As an example look at Sears, at one time a retail giant with a big catalog operation. Along comes Amazon and they destroy them. Sears if they had been able to recognize the situation could have out Amazoned, Amazon but they could not adjust. They were stuck with an outdated way of thinking, sunk cost, of the retail business, that didn’t allow them to make adjustments.
As another example, adjustments are key in sports. How many times after halftime after being behind big on the first half have team come back to win or compete to make a game close.
May 24 2023 at 9:52am
re: “We have a major banking crisis in 2008 because lots of commercial loans went bad.”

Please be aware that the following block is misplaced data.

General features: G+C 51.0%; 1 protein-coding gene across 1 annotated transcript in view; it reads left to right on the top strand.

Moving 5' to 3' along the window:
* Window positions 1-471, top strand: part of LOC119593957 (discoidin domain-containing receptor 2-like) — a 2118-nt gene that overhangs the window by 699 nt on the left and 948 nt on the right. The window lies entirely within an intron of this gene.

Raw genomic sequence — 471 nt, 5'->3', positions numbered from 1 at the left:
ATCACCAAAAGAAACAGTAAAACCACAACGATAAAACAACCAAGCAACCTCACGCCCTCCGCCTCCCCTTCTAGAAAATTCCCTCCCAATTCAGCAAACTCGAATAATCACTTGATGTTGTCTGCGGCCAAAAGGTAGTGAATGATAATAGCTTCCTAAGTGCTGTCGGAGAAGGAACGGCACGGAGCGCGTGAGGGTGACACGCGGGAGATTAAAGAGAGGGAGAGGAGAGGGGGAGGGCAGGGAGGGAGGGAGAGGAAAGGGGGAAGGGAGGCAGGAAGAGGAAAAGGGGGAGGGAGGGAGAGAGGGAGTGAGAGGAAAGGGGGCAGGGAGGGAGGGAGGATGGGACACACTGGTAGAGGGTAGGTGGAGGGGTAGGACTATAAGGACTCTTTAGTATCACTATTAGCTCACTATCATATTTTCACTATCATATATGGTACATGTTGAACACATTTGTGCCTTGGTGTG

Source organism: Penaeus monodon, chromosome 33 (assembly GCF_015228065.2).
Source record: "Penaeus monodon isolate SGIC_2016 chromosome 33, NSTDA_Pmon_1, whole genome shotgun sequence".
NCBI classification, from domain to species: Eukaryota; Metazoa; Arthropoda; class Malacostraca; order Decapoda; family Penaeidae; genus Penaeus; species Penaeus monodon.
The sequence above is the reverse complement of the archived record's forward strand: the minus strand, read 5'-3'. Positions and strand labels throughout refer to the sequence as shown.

No, Bernanke “did it again”. Bernanke turned otherwise safe assets into impaired assets. Bernanke lowered American Yale Professor Irving Fisher’s “price level”.
Contrary to Greenspan, “the historical relationships between money and income and between money and the price level had [not] largely broken down.”
Contrary to mainstream economic theory, the monetary base was reflected by required reserves. The currency component was contractionary. And the holdings of vault cash was prudential.
link: Bank Reserves and Loans: The Fed Is Pushing On A String” – Charles Hugh Smith
Bank Reserves And Loans: The Fed Is Pushing On A String | Investing.com
Knut P. Heen
May 24 2023 at 10:54am